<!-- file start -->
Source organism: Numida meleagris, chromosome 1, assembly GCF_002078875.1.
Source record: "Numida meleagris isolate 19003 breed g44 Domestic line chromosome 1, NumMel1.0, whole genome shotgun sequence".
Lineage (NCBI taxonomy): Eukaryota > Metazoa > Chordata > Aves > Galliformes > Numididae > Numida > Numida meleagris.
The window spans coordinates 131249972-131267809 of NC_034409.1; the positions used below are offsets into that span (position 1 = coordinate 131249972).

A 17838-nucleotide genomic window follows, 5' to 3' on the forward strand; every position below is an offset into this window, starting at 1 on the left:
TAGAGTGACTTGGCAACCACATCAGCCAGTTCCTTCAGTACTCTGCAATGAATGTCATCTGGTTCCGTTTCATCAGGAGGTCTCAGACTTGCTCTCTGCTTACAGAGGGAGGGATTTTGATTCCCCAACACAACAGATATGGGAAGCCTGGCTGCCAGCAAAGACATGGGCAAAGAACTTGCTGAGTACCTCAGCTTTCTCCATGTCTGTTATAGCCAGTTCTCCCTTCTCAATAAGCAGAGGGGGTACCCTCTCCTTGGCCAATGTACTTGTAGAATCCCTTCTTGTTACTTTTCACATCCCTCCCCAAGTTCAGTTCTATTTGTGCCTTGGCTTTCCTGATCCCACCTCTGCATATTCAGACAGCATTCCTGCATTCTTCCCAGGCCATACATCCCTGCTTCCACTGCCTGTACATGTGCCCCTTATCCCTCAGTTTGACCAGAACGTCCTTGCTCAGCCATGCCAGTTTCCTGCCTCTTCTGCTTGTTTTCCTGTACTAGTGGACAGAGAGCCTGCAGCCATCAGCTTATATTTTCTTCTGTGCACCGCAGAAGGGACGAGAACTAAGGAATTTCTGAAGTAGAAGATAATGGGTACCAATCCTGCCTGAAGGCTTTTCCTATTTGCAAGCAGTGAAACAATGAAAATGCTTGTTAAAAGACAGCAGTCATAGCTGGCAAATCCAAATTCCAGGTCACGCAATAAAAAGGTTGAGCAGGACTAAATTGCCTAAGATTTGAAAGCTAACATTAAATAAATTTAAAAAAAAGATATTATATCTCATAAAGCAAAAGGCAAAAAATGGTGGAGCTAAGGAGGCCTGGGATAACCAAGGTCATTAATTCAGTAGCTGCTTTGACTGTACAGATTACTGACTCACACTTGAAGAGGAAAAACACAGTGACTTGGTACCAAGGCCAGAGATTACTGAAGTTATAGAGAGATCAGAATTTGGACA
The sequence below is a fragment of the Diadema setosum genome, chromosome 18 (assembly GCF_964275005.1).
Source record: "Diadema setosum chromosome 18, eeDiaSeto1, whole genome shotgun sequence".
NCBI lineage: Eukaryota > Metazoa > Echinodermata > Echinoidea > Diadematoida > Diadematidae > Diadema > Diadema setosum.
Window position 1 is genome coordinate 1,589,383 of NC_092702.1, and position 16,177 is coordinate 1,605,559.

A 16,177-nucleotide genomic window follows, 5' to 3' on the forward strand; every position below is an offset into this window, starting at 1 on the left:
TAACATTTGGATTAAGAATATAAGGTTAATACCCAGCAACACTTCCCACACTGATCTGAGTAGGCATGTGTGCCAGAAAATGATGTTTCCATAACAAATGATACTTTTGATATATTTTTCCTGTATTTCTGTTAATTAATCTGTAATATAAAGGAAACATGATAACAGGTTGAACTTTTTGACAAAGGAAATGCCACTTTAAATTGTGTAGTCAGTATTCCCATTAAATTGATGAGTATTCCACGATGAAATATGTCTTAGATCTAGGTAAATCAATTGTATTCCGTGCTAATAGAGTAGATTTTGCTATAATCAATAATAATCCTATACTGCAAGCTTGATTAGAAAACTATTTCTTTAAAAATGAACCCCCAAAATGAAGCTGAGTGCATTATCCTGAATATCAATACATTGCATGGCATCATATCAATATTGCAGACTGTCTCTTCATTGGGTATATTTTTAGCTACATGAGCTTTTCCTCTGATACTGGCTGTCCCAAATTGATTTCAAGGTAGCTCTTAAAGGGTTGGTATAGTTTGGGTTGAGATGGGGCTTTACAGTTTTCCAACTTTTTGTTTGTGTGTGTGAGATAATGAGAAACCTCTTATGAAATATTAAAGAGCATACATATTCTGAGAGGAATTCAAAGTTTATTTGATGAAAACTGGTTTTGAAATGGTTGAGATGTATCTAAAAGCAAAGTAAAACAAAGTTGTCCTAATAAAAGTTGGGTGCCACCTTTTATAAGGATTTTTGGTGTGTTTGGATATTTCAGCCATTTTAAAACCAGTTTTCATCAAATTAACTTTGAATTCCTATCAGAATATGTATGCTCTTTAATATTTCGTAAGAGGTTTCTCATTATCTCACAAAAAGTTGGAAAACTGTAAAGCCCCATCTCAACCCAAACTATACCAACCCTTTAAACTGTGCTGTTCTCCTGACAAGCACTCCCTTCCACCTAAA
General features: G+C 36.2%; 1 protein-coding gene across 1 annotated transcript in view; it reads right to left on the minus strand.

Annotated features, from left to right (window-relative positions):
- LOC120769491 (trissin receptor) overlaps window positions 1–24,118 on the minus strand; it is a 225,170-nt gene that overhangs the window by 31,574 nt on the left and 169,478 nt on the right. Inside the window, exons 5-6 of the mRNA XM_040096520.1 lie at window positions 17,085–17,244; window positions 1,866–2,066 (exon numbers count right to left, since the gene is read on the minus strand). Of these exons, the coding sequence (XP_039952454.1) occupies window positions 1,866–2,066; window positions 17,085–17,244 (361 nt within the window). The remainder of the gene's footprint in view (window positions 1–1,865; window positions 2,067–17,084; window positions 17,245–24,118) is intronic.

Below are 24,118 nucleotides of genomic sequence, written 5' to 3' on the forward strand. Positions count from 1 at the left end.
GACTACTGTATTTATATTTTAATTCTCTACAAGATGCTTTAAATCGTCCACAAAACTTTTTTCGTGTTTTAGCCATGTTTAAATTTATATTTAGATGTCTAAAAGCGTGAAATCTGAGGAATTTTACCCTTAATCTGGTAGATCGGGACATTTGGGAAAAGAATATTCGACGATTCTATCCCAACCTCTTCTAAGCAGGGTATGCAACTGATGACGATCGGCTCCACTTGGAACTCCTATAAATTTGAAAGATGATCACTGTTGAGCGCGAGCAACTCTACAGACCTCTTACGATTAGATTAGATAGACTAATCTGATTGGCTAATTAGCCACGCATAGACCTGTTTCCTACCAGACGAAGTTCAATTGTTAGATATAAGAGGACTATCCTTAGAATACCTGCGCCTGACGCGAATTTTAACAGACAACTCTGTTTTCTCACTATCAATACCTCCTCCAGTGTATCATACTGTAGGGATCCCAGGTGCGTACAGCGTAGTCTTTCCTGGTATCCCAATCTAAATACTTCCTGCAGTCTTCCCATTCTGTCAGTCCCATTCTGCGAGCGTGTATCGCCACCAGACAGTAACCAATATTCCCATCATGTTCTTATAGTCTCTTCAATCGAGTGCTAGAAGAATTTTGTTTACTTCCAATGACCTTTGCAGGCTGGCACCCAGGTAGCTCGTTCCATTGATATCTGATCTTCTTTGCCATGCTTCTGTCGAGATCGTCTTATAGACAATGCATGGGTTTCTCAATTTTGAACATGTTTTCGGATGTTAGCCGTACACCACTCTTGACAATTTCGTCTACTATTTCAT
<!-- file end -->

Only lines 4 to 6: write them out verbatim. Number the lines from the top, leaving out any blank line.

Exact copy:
The window spans coordinates 131249972-131267809 of NC_034409.1; the positions used below are offsets into that span (position 1 = coordinate 131249972).

A 17838-nucleotide genomic window follows, 5' to 3' on the forward strand; every position below is an offset into this window, starting at 1 on the left:
TAGAGTGACTTGGCAACCACATCAGCCAGTTCCTTCAGTACTCTGCAATGAATGTCATCTGGTTCCGTTTCATCAGGAGGTCTCAGACTTGCTCTCTGCTTACAGAGGGAGGGATTTTGATTCCCCAACACAACAGATATGGGAAGCCTGGCTGCCAGCAAAGACATGGGCAAAGAACTTGCTGAGTACCTCAGCTTTCTCCATGTCTGTTATAGCCAGTTCTCCCTTCTCAATAAGCAGAGGGGGTACCCTCTCCTTGGCCAATGTACTTGTAGAATCCCTTCTTGTTACTTTTCACATCCCTCCCCAAGTTCAGTTCTATTTGTGCCTTGGCTTTCCTGATCCCACCTCTGCATATTCAGACAGCATTCCTGCATTCTTCCCAGGCCATACATCCCTGCTTCCACTGCCTGTACATGTGCCCCTTATCCCTCAGTTTGACCAGAACGTCCTTGCTCAGCCATGCCAGTTTCCTGCCTCTTCTGCTTGTTTTCCTGTACTAGTGGACAGAGAGCCTGCAGCCATCAGCTTATATTTTCTTCTGTGCACCGCAGAAGGGACGAGAACTAAGGAATTTCTGAAGTAGAAGATAATGGGTACCAATCCTGCCTGAAGGCTTTTCCTATTTGCAAGCAGTGAAACAATGAAAATGCTTGTTAAAAGACAGCAGTCATAGCTGGCAAATCCAAATTCCAGGTCACGCAATAAAAAGGTTGAGCAGGACTAAATTGCCTAAGATTTGAAAGCTAACATTAAATAAATTTAAAAAAAAGATATTATATCTCATAAAGCAAAAGGCAAAAAATGGTGGAGCTAAGGAGGCCTGGGATAACCAAGGTCATTAATTCAGTAGCTGCTTTGACTGTACAGATTACTGACTCACACTTGAAGAGGAAAAACACAGTGACTTGGTACCAAGGCCAGAGATTACTGAAGTTATAGAGAGATCAGAATTTGGACA